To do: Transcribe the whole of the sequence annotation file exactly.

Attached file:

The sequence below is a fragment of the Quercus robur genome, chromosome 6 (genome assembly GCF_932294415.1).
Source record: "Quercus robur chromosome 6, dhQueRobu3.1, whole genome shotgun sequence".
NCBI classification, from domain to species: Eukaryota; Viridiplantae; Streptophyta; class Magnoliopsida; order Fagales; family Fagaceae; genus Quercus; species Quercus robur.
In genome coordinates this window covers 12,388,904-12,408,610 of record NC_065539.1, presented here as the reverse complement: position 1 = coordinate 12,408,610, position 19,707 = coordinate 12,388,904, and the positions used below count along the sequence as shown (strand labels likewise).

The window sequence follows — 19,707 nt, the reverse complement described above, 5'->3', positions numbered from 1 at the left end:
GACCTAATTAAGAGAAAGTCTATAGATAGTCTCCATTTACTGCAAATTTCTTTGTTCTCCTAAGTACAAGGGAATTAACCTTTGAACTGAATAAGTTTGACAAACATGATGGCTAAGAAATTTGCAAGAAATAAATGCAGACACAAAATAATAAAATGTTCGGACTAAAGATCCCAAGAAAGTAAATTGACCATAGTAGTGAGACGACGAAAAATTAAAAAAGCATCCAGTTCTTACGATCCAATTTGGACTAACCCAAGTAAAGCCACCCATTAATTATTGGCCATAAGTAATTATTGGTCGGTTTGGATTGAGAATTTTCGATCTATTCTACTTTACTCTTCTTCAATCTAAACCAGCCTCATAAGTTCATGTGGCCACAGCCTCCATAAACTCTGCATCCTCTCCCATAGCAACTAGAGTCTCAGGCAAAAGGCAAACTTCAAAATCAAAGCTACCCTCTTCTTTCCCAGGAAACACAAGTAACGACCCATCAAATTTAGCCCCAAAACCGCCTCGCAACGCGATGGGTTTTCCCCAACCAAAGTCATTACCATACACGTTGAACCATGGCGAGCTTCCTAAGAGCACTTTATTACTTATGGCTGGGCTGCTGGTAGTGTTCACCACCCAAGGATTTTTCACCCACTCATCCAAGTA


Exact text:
The sequence below is a fragment of the Quercus robur genome, chromosome 6 (genome assembly GCF_932294415.1).
Source record: "Quercus robur chromosome 6, dhQueRobu3.1, whole genome shotgun sequence".
NCBI classification, from domain to species: Eukaryota; Viridiplantae; Streptophyta; class Magnoliopsida; order Fagales; family Fagaceae; genus Quercus; species Quercus robur.
In genome coordinates this window covers 12,388,904-12,408,610 of record NC_065539.1, presented here as the reverse complement: position 1 = coordinate 12,408,610, position 19,707 = coordinate 12,388,904, and the positions used below count along the sequence as shown (strand labels likewise).

The window sequence follows — 19,707 nt, the reverse complement described above, 5'->3', positions numbered from 1 at the left end:
GACCTAATTAAGAGAAAGTCTATAGATAGTCTCCATTTACTGCAAATTTCTTTGTTCTCCTAAGTACAAGGGAATTAACCTTTGAACTGAATAAGTTTGACAAACATGATGGCTAAGAAATTTGCAAGAAATAAATGCAGACACAAAATAATAAAATGTTCGGACTAAAGATCCCAAGAAAGTAAATTGACCATAGTAGTGAGACGACGAAAAATTAAAAAAGCATCCAGTTCTTACGATCCAATTTGGACTAACCCAAGTAAAGCCACCCATTAATTATTGGCCATAAGTAATTATTGGTCGGTTTGGATTGAGAATTTTCGATCTATTCTACTTTACTCTTCTTCAATCTAAACCAGCCTCATAAGTTCATGTGGCCACAGCCTCCATAAACTCTGCATCCTCTCCCATAGCAACTAGAGTCTCAGGCAAAAGGCAAACTTCAAAATCAAAGCTACCCTCTTCTTTCCCAGGAAACACAAGTAACGACCCATCAAATTTAGCCCCAAAACCGCCTCGCAACGCGATGGGTTTTCCCCAACCAAAGTCATTACCATACACGTTGAACCATGGCGAGCTTCCTAAGAGCACTTTATTACTTATGGCTGGGCTGCTGGTAGTGTTCACCACCCAAGGATTTTTCACCCACTCATCCAAGTA